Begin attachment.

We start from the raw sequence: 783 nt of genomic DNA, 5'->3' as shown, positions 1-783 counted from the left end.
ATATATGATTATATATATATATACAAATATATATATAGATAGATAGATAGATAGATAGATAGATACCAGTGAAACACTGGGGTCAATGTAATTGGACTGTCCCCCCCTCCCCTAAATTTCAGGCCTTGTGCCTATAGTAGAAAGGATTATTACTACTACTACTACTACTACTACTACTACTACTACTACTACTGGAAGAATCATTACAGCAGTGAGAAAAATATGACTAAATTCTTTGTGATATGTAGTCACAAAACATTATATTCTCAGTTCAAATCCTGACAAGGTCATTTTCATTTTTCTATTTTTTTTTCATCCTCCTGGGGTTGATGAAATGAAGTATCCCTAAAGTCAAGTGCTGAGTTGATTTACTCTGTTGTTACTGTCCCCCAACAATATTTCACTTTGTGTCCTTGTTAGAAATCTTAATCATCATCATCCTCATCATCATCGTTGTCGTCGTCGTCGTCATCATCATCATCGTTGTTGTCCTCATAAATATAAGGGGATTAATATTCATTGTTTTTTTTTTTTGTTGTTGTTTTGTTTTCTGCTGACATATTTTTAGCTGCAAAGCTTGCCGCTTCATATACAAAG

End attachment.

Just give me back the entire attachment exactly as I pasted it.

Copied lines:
We start from the raw sequence: 783 nt of genomic DNA, 5'->3' as shown, positions 1-783 counted from the left end.
ATATATGATTATATATATATATACAAATATATATATAGATAGATAGATAGATAGATAGATAGATACCAGTGAAACACTGGGGTCAATGTAATTGGACTGTCCCCCCCTCCCCTAAATTTCAGGCCTTGTGCCTATAGTAGAAAGGATTATTACTACTACTACTACTACTACTACTACTACTACTACTACTACTGGAAGAATCATTACAGCAGTGAGAAAAATATGACTAAATTCTTTGTGATATGTAGTCACAAAACATTATATTCTCAGTTCAAATCCTGACAAGGTCATTTTCATTTTTCTATTTTTTTTTCATCCTCCTGGGGTTGATGAAATGAAGTATCCCTAAAGTCAAGTGCTGAGTTGATTTACTCTGTTGTTACTGTCCCCCAACAATATTTCACTTTGTGTCCTTGTTAGAAATCTTAATCATCATCATCCTCATCATCATCGTTGTCGTCGTCGTCGTCATCATCATCATCGTTGTTGTCCTCATAAATATAAGGGGATTAATATTCATTGTTTTTTTTTTTTGTTGTTGTTTTGTTTTCTGCTGACATATTTTTAGCTGCAAAGCTTGCCGCTTCATATACAAAG